Terms and Conditions.  Terms of Use.

Read it and understand it BEFORE you sign it, OR pay the price. Reading Terms and Conditions or Terms of Use or Terms of Service is quickly becoming the foundation for many social media related lawsuits.  I am constantly blogging about this topic, speaking about it in my lectures, and reiterating its importance to my clients over and over again. Yet, folks still ignore the warning—until it’s too late. They simply do NOT want to read the Terms of Service, Terms of Use, or Terms and Conditions before accepting them (collectively known as the “Terms”).


There are a ton of reasons why people choose not to read the Terms before they sign those documents.  Among the many reasons are:

  1. The Terms are too long;
  2. The Terms are too complicated;
  3. I trust the person/company that issued them;
  4. I feel I have no choice but to accept the Terms.

If YOUR reason for not reading the Terms, before you sign them, is one of the above (and BTW, clicking “I Accept” is signing), then a recent decision handed down by the United States District Court for the District of Columbia may serve as a strong warning.

Song Fi vs. YouTube and Google. Arbitration.

The plaintiff sued YouTube in Washington, DC, despite the fact that YouTube’s Terms state all disputes must be resolved in the Northern District of California through arbitration. The plaintiff, who lives in DC, understandably did not want to fly from DC to California every week to litigate the claim. Plus, the plaintiff obviously felt he had a better chance of winning in a lawsuit, rather than in an arbitration hearing. So, he attacked YouTube’s Terms by stating they were unconscionable. He further stated that he “didn’t read them anyway,” because he felt he had no choice. The plaintiff argued that YouTube has “overwhelming power in its chosen market” and that the plaintiff as a “small, independent music company,” had no choice but to accept YouTube’s Terms. He continued saying, he “Lacked any kind of meaningful choice as to whether to upload their video to the YouTube website and agree to the Terms set forth by YouTube.”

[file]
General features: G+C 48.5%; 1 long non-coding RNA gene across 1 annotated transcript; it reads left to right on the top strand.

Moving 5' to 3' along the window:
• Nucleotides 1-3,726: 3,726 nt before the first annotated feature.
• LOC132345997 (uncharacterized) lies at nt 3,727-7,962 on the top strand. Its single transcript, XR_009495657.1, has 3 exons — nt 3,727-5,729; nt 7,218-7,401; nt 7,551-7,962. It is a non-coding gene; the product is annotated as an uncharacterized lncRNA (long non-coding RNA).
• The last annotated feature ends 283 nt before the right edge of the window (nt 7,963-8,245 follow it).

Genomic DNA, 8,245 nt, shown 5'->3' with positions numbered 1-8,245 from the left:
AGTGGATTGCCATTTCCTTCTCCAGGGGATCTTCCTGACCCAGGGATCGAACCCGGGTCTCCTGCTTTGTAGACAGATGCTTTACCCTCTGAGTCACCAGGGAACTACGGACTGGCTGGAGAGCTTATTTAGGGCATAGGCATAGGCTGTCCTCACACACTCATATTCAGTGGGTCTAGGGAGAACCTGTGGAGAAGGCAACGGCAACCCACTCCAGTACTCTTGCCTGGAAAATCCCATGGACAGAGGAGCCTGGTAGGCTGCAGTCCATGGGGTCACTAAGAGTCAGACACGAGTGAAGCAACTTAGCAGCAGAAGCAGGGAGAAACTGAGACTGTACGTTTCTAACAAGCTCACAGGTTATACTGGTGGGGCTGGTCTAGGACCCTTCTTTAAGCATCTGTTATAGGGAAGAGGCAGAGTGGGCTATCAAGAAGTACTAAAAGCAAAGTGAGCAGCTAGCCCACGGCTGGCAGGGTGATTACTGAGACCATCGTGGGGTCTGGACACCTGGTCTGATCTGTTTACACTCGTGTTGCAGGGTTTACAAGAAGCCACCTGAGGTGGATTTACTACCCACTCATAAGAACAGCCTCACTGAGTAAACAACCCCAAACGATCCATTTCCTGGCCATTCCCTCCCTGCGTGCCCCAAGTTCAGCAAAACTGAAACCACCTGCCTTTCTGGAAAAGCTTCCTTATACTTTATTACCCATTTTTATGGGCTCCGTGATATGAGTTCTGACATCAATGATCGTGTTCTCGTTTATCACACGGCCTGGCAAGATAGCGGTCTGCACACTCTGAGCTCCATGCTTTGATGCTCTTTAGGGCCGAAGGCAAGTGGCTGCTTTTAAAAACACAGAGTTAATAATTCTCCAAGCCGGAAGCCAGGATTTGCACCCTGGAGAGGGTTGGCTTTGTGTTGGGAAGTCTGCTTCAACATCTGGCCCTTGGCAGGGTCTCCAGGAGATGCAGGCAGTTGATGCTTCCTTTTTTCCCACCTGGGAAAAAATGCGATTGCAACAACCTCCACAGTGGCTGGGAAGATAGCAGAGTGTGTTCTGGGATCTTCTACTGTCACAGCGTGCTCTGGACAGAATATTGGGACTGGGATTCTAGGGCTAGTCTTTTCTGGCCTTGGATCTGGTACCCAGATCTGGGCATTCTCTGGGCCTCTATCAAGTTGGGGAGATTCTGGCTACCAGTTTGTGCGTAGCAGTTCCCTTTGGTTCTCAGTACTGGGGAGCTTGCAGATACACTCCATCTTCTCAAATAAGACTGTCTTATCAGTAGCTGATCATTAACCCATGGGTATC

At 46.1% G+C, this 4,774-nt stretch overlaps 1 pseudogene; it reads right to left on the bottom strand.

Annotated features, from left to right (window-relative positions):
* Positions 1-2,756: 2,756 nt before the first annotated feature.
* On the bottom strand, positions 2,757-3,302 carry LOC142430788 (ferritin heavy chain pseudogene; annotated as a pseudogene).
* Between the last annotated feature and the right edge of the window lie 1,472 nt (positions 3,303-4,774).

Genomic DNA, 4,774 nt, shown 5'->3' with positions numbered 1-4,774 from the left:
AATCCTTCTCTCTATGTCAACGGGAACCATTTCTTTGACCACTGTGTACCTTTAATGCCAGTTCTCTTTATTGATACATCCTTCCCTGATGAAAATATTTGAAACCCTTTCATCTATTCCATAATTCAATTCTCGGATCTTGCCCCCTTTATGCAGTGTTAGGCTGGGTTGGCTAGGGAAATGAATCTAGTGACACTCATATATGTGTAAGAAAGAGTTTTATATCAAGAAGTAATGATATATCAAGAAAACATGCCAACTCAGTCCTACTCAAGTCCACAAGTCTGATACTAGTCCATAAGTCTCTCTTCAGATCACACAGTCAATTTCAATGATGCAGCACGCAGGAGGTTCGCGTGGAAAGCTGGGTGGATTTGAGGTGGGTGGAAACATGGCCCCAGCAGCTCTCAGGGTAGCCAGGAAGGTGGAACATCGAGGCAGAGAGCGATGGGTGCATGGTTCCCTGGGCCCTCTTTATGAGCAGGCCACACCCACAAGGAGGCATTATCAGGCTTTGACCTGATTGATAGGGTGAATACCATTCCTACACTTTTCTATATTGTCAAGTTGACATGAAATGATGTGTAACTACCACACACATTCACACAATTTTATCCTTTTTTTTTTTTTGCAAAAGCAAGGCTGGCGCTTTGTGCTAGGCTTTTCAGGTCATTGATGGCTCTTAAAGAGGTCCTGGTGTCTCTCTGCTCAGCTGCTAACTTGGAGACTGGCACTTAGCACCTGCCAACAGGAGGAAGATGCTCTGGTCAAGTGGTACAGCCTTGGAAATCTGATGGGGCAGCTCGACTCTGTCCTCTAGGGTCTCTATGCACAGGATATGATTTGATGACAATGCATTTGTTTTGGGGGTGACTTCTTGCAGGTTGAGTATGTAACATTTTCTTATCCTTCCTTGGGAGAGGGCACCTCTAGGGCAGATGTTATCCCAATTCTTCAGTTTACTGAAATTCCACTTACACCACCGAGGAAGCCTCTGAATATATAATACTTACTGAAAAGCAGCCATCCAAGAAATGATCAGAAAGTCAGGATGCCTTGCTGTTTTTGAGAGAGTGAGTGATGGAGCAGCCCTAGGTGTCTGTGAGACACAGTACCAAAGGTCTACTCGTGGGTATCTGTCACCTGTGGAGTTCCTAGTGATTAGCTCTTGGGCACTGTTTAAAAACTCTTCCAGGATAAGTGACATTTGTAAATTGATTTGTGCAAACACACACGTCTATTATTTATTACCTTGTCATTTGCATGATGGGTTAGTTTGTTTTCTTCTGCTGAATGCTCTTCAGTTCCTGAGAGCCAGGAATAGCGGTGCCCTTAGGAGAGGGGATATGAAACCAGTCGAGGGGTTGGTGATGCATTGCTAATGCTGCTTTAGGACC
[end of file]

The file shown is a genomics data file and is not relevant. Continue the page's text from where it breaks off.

For every person who wants the right to make adult choices, yet then chooses to see him or herself as a victim—when convenient, LISTEN UP!

Terms. Contracts.

The court came back and said, Terms of Use are contracts and there was nothing in YouTube’s Terms that was unfair or unreasonable.  The court further said, “Though YouTube is undoubtedly a popular video-sharing website, it is not the case that Plaintiffs lacked any kind of meaningful choice as to whether to upload their video to the YouTube website and agree to the conditions set forth by YouTube. Plaintiffs could have publicized the LuvYa video by putting it on various other file-sharing websites or on an independent website.” The court further sent the case to California.
So what is the takeaway?

  1. Read every document before you sign it, because whether or not you read it, YOU WILL BE HELD LIABLE for it.
  2. If you object to the terms of the agreement, DON’T SIGN IT—you have a choice, albeit not the choice you like.
  3. If you sign a document that has a jurisdiction provision that says all disputes must be resolved in a certain state, BELIEVE IT. Sometimes there are ways to get out of that, but you will have to pay a lawyer to fight it and you may still lose.
  4. If you sign a document that says all disputes must be resolved by arbitration, BELIEVE IT. Again there are exceptions, but you will likely have to pay a ton of money to prove you are right.
  5. As long as the Terms of Use are clear, visible, and can be understood, most courts will uphold them.

Until next time, I’m Attorney Francine Ward. Find me on my Facebook Law Fan Page, Twitter Law Page, Google+, and LinkedIn.

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